The federal agency also has taken on some of the titans of the financial industry, including Goldman Sachs & Co., Bank of America Corp. and JPMorgan Chase & Co., to try to recoup some of the losses on the securities. That would help offset the $145 billion that taxpayers now are owed in the Fannie and Freddie bailouts.

The suits represent one of the most forceful government legal actions against the banking industry nearly four years after the start of a severe recession and financial crisis brought on in part by the crash of the housing market.

The FHFA had been negotiating separately with the banks to recover losses from mortgage-backed securities purchased by Fannie and Freddie, but decided to get more aggressive.

“Over the last couple of years, they’ve been doing sort of hand-to-hand combat with each of the banks,” said Michael Bar, a University of Michigan law professor who was assistant Treasury secretary for financial institutions in 2009-10. “The suits are an attempt to consolidate those fights over individual loans.”

Bar thinks the government has a legitimate case.

“The banks will say, ‘You got what you paid for,'” he said. “And the investors will say, ‘No we didn’t. We thought we were getting bad loans and we got horrible loans.'”

Edward Mills, a financial policy analyst with FBR Capital Markets, said the FHFA has a fiduciary responsibility to try to limit the losses by Fannie and Freddie. But the independent regulatory agency also probably felt political pressure to ensure that banks be held accountable for their actions leading up to the financial crisis, he said.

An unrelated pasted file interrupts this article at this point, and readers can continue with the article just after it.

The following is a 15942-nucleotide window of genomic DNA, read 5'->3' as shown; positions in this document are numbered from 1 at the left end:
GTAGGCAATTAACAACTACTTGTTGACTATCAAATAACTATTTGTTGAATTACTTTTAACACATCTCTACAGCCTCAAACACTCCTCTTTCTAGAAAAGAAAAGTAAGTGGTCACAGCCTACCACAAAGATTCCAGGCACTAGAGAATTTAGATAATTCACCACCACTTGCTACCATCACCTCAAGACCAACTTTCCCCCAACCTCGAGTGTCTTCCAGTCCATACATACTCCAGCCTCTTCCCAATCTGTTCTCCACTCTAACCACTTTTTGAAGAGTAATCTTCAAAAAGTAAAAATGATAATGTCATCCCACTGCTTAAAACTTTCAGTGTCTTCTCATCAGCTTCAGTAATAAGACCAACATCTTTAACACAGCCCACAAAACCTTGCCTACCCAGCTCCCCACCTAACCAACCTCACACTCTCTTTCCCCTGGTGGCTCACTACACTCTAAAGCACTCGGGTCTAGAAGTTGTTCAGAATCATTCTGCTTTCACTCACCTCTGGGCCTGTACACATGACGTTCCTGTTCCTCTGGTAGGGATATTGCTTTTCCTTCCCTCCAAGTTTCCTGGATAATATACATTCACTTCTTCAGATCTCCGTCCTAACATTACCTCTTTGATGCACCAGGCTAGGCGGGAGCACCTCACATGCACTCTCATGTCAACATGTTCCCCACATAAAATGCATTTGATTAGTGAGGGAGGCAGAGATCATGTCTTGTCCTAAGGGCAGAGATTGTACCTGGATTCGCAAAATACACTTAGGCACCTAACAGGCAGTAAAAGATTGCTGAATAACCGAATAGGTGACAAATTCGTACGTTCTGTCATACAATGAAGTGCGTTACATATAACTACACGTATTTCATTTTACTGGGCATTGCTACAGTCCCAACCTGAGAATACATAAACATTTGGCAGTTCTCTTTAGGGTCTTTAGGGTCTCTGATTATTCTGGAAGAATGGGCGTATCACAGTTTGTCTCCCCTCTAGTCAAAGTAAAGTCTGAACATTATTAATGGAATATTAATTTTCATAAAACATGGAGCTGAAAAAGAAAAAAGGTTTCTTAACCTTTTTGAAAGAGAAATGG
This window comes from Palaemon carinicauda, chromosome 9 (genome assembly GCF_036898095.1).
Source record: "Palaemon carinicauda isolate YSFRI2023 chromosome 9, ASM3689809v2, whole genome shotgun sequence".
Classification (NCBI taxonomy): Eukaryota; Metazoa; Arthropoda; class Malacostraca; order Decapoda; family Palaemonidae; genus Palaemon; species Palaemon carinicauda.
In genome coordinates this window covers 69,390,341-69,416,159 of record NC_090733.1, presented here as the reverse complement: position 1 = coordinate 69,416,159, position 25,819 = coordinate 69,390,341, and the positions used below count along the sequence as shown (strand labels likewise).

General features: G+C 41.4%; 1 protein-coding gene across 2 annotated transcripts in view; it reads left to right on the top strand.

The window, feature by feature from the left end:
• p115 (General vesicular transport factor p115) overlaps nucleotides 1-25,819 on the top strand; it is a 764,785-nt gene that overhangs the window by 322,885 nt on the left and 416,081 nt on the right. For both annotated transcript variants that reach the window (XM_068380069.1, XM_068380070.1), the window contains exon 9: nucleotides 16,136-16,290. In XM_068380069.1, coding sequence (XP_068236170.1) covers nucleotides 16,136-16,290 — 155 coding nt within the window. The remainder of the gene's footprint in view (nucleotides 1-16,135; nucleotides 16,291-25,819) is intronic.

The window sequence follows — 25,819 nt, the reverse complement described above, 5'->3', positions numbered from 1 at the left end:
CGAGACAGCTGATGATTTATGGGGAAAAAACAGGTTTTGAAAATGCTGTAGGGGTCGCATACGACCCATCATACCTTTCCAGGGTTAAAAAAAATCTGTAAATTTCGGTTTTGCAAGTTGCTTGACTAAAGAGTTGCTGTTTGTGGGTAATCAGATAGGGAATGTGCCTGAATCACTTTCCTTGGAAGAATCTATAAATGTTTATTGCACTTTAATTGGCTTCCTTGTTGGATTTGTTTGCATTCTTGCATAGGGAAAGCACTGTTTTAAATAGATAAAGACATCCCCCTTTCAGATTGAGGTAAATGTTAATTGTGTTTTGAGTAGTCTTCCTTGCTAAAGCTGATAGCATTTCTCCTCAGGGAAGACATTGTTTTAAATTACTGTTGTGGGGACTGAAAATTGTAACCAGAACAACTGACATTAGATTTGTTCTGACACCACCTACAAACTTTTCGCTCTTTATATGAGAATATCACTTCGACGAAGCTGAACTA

“There’s still a feeling out there that most of these entities got away without a real penalty, so there’s still a desire from the American people to show that someone had to pay,” Mills said.

Although the suits cover $200 billion in mortgage-backed securities, the actual losses that Fannie and Freddie incurred are much less. For example, the FHFA sued UBS Americas Inc. separately in July seeking to recover at least $900 million in losses on $4.5 billion in securities.

The faulty mortgage-backed securities contributed to combined losses of about $30 billion by Fannie and Freddie, but a final figure is likely to change as the real estate market struggles to work its way through a growing number of foreclosures.

Some experts worry that the uncertainty created by the lawsuits makes it more difficult for the housing market to recover, which adds to the pressure on the FHFA and the banks to settle.

The government case also could be weakened by an ongoing Securities and Exchange Commission investigation into whether Fannie and Freddie did to their own investors what they’re accusing the banks of doing — not properly disclosing the risks of their investments.

Banks are expected to make that point as well. But both sides have strong motives to settle the cases and move on, said Peter Wallison, a housing finance expert at the American Enterprise Institute for Public Policy Research.

“Within any institution there are people who send emails and say crazy things, and the more these things are litigated, the more they get exposed,” Wallison said.

Because of flaws in its case and political pressures, the FHFA also will be motivated to settle, Wallison said.

“There will be a settlement because the settlement addresses the political issue … that the government is going to get its pound of flesh from the banks,” he said.

jim.puzzanghera@latimes.com